Carbon Mapper is setting out to contribute to the growing community of organizations offering science-based guidance to decision makers at all levels of society and builds on Satellites for Climate Action, an initiative launched in 2019 to bring together governments, philanthropists, environmental groups, and technology companies to use satellite technologies to monitor greenhouse gas emissions and turn satellite data into actionable information.
Carbon Mapper is supported by funding from a group of leading philanthropists: High Tide Foundation, Grantham Foundation for Protection of the Environment, Bloomberg Philanthropies, Zegar Family Foundation, other philanthropic donors, and the University of Arizona.
To learn more about Carbon Mapper, go to carbonmapper.org. To learn more about Planet's constellations of satellites, data and platform, go to www.planet.com/carbonmapper.
About Carbon Mapper
Carbon Mapper, Inc., is a non-profit (501c3) organization with a mission to deliver and guide the adoption of digital public goods that facilitate timely action to mitigate human impacts to Earth's climate and ecosystems.
Press Contact: Riley Duren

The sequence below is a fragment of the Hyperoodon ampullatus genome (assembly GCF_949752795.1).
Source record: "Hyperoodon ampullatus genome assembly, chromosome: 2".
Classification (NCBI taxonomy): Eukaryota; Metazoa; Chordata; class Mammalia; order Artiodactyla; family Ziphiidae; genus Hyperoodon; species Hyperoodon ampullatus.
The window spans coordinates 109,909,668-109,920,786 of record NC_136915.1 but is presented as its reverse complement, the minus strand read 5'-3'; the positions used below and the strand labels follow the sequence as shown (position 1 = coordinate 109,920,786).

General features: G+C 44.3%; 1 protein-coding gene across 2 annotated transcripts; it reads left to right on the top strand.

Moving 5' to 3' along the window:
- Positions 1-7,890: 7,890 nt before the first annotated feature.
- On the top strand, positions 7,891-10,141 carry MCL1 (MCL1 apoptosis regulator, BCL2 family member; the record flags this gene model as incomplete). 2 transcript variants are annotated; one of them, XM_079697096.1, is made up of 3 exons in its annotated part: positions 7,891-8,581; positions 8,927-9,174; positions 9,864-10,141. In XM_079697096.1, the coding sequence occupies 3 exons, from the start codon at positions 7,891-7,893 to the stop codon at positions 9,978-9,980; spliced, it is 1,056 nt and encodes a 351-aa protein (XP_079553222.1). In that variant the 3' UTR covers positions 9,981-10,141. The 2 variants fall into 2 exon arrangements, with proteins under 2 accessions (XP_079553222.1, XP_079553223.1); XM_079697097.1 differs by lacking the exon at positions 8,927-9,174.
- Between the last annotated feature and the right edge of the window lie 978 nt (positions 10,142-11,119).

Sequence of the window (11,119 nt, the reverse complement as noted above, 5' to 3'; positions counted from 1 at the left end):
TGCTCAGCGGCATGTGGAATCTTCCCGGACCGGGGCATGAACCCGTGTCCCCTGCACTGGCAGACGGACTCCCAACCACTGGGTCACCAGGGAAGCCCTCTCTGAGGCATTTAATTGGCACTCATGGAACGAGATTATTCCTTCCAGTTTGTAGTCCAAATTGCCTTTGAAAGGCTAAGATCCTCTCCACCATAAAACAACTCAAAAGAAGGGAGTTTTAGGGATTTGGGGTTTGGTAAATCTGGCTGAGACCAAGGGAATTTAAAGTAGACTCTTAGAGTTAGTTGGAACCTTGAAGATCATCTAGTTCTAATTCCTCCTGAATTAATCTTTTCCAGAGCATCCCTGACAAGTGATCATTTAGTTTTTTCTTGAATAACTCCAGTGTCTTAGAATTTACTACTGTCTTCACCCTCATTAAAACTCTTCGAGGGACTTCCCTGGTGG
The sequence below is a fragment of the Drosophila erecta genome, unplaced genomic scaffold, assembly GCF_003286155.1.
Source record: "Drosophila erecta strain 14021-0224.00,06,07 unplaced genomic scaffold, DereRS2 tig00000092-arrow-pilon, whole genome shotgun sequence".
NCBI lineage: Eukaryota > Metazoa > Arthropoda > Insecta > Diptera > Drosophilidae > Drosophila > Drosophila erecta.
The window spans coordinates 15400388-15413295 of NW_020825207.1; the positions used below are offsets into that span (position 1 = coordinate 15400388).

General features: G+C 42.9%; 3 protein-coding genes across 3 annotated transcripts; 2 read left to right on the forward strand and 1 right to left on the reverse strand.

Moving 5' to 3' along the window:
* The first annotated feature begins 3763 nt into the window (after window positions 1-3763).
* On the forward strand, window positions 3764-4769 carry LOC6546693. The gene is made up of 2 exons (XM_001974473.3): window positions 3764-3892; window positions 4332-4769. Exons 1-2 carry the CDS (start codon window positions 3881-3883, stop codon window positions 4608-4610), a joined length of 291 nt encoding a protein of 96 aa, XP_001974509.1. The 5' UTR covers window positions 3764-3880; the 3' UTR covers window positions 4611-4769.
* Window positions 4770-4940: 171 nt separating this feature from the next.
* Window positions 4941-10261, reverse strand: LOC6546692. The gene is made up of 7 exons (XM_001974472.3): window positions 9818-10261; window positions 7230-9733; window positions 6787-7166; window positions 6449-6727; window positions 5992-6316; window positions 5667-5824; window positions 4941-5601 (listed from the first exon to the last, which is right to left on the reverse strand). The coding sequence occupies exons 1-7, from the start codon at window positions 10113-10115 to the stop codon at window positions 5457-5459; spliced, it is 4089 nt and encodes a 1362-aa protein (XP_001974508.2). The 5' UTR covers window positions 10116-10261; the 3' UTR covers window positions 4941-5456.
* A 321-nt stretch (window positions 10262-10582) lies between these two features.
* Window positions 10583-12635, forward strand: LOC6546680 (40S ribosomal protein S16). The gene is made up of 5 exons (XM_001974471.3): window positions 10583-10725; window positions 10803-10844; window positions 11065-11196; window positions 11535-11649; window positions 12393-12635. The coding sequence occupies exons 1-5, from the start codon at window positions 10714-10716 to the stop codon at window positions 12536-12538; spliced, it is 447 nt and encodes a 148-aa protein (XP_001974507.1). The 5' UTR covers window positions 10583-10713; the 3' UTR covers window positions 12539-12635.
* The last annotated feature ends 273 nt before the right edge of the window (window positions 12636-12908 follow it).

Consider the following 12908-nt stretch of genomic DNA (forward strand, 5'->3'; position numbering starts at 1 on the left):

Planet is the leading provider of global, daily satellite imagery and geospatial solutions. Planet is driven by a mission to image the world every day, and make change visible, accessible and actionable. Founded in 2010 by three NASA scientists, Planet designs, builds, and operates the largest earth observation fleet of imaging satellites, capturing and compiling data from over 3 million images per day. Planet provides mission-critical data, advanced insights, and software solutions to over 600 customers, comprised of the world's leading agriculture, forestry, intelligence, education and finance companies and government agencies, enabling users to simply and effectively derive unique value from satellite imagery. To learn more visit www.planet.com and follow us on Twitter at @planetlabs.